The City cannot and should not go it alone on financing this major infrastructure project. We need funding from the provincial and federal governments to make this happen, with the city getting money from development charges to help fund its share of the partnership. The federal government’s commitment to providing new money for infrastructure it is a hopeful sign that such an arrangement is possible. As your full time Mayor I would work closely with potential partners to make the third crossing a reality. The next phase will be about design and it will take years to complete. This gives us time to conduct a thorough public consultation process to determine what kind of crossing taxpayers want. For example, are pedestrian and bicycle access priorities? How many lanes are required? It will be a challenging process and one that requires leadership from a full-time Mayor.

6. If you are elected Kingston’s next mayor, what immediate challenges will you focus your (and council’s) attention on? Further, what do you assess as being your top local priority, and how you propose to ensure it is successfully realized/managed during your first term as mayor?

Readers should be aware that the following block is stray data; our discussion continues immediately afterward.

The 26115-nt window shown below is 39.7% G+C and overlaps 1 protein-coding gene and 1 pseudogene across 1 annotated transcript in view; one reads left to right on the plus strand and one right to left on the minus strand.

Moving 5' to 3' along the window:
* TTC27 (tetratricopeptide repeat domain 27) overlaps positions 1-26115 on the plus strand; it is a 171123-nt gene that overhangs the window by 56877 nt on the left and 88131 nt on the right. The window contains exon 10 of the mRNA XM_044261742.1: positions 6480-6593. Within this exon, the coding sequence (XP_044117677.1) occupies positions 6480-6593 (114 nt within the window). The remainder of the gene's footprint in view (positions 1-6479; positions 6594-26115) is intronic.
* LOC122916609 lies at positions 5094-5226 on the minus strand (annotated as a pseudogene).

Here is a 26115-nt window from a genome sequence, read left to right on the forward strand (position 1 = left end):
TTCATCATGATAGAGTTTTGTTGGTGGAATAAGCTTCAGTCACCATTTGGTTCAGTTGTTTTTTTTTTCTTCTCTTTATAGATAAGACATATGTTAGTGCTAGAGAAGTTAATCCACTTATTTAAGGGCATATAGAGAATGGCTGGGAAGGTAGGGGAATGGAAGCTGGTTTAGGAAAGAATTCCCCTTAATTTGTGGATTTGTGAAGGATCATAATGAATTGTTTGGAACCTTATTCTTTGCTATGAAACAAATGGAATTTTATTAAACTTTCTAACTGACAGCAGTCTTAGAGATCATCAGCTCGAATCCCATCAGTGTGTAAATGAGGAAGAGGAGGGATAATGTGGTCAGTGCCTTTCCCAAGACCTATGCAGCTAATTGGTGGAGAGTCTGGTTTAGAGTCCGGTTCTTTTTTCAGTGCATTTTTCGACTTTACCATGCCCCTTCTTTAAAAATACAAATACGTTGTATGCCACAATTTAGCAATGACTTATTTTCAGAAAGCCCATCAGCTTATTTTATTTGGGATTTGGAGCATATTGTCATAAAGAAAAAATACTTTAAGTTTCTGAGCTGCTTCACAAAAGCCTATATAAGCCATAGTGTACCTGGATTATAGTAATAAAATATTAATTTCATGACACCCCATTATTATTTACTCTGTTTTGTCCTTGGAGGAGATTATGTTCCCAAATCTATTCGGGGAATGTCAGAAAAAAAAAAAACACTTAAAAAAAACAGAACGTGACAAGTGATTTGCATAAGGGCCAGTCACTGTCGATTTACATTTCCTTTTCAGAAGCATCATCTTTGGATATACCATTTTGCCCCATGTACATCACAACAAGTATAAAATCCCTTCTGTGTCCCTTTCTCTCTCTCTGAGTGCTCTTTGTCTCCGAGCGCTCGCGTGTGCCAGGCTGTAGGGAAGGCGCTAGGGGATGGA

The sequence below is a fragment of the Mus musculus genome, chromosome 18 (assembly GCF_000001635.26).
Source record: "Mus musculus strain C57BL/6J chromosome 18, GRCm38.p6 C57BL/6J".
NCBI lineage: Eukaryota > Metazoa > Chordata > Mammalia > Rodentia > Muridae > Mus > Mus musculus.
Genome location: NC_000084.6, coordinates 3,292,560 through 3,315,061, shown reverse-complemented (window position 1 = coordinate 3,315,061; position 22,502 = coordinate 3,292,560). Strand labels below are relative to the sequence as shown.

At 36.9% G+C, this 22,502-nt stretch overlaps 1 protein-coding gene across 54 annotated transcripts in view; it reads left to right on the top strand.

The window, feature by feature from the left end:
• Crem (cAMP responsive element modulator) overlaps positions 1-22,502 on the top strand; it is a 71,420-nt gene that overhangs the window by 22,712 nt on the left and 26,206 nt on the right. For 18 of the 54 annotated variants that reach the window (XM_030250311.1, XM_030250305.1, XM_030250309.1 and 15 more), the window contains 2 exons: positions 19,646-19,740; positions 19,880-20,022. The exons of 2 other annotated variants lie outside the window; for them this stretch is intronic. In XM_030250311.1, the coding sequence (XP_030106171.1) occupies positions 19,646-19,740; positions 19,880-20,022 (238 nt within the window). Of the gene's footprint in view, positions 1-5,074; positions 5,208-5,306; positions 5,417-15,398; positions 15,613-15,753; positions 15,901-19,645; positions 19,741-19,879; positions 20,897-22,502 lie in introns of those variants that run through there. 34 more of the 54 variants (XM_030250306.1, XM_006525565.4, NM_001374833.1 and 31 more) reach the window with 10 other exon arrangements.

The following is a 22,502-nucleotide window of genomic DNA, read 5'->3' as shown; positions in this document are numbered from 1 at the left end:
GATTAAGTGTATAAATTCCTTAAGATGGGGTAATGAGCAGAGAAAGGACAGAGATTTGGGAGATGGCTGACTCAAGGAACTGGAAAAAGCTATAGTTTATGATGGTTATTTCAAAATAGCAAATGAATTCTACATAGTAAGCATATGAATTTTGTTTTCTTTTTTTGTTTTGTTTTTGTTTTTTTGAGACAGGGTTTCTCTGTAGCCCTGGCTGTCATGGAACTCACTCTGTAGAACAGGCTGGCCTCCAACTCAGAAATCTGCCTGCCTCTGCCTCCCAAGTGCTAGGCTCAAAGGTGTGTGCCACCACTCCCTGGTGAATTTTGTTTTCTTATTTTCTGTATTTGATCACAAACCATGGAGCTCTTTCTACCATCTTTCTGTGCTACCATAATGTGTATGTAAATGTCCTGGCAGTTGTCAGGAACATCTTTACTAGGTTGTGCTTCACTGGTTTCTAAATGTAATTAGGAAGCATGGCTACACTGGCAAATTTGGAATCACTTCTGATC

I believe the City has to define its core business and stick to its priorities like maintaining streets and snow removal while forging partnerships that will make it possible to develop new infrastructure like airport runway expansion, the third crossing and water and sewer renewal. It is only through such investments that we will be able to move this City forward and reach our community’s full potential as a sustainable community. I see Kingston as the regional hub wherein partnerships are formed with neighbouring municipalities to provide better services at lower cost to taxpayers. I would propose to the new City Council that we declare an annual “Kingston Celebrates” event to showcase the achievements of individuals, groups, businesses and organizations throughout our community as well as the presentation of an annual Mayor’s Report that provides the public with a transparent record of Council’s progress and the areas in which it falls behind in goals and objectives. Accountability is a major factor in maintaining the respect and involvement of the public in how our City is governed.

Harvey Kirkpatrick

Harvey Kirkpatrick is Kingstonist's Co-Founder. His features curiously explore urban planning, what if scenarios, the local food scene and notable Kingstonians. Loves playing tourist and listening to rap music. Learn more about Harvey...